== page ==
Green Party Supports Last-Ditch Efforts to Save Experimental Lakes Area (ELA)

The Green Party of Canada once again offers its whole-hearted support to the Coalition to Save ELA – made up of top scientists from across the country – in light of rumours that the Harper Conservatives have found a private buyer for this irreplaceable, public, 58-lake scientific area.

“We join the Coalition to Save ELA in urging Environment Minister Kent to take immediate action to stop the Department of Fisheries and Oceans from selling the ELA to a private owner,” said Green Party Leader Elizabeth May, MP Saanich-Gulf Islands. “Like the Coalition, we fear such a transfer from public to private hands might be done while Parliament is recessed, and opposition members won’t be in Ottawa to criticize this destructive move.”

The Environmental Lakes Area is Canada’s only whole-lake, freshwater research region capable of providing the scientific information needed to keep the government and Canadians informed about issues facing our increasingly threatened environment. Transferring such a crucial facility to private, for-profit interests could alter the focus of future research and bring results into question. The ownership and use of the data will also be lost to Canadians.

To quote from the Coalition to Save the ELA: “Unless it remains funded by the government and staffed by public service scientists, the research priorities at ELA will cease to reflect public policy priorities or serve the public interest. Furthermore, the disposal of ELA and the dismantling of its science team will significantly reduce the freshwater science expertise and capacity within the Public Service of Canada.”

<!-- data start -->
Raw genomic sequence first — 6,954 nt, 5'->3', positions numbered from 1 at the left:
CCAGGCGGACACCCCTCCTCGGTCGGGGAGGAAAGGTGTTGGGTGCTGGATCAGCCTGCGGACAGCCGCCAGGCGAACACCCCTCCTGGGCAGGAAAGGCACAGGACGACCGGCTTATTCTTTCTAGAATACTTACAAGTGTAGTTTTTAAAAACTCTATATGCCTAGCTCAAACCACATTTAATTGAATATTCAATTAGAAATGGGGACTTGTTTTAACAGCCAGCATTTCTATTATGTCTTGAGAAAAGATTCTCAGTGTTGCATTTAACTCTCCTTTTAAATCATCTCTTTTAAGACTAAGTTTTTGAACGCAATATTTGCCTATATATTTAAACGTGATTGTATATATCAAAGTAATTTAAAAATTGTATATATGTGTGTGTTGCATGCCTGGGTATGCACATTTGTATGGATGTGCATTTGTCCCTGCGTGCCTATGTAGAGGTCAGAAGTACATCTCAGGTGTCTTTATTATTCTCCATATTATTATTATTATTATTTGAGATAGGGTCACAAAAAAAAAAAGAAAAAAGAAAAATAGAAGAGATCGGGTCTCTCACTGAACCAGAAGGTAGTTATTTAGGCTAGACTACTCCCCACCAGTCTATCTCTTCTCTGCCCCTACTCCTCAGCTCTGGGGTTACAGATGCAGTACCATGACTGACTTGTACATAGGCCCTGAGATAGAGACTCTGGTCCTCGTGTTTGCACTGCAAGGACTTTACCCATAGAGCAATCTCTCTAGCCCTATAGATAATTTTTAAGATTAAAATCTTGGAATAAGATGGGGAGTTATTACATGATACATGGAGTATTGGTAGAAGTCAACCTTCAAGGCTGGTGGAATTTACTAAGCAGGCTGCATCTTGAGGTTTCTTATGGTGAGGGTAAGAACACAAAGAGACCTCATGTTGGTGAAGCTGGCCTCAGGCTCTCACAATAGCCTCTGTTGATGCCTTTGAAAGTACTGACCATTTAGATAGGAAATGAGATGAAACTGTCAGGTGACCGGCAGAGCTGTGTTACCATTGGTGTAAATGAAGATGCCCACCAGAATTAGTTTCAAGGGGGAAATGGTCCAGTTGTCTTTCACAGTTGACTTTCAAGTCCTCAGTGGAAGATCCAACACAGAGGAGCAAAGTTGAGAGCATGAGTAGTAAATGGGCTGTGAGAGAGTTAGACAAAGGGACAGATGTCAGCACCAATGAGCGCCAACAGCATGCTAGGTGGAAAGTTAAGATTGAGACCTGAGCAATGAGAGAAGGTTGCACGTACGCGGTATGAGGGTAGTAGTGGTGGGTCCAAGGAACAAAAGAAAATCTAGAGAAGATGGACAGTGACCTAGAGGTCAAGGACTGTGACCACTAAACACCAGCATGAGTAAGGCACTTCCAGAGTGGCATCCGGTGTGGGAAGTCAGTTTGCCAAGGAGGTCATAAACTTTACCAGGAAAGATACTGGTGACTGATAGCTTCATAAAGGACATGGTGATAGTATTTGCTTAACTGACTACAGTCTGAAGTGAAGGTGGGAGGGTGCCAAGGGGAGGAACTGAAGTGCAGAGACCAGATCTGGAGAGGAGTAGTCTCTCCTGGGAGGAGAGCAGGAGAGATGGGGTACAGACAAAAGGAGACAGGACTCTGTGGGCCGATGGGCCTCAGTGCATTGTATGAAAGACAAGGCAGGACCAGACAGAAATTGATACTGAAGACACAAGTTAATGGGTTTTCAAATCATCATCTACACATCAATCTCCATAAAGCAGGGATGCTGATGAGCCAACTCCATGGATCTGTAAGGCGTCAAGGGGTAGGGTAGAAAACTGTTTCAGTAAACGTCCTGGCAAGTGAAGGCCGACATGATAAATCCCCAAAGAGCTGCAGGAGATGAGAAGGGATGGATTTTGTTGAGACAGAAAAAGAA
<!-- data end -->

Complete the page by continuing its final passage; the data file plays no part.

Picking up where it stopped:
Tragically, the Department of Fisheries and Oceans claims that research at the ELA is “no longer aligned with its core mandate.” The Green Party joins with the Coalition to Save ELA in asking Minister Kent and Environment Canada (EC) to take the ELA under its wing where it can help EC fulfill its stated priorities.

These include addressing the implications of economic growth, climate change, and other factors on water resources. The ELA has 40 years’ worth of data on the health of and changes to our lakes. Also, EC scientists have been operating floating sampling stations on ELA lakes to integrate air and water monitoring.

“One of the primary roles of the Experimental Lakes Area has been to investigate and mitigate the impacts of Alberta’s oil-sands development on regional water bodies,” said May. “I certainly hope that the Conservatives aren’t abandoning this internationally respected field station because it might embarrass them and their pro-extraction agenda.

“This would be tragic because scientific research and findings are needed to guide public policy in the interests of all Canadians and remain in the public interest. This effective natural laboratory, needed now more than ever, simply must remain a part of the Government of Canada.”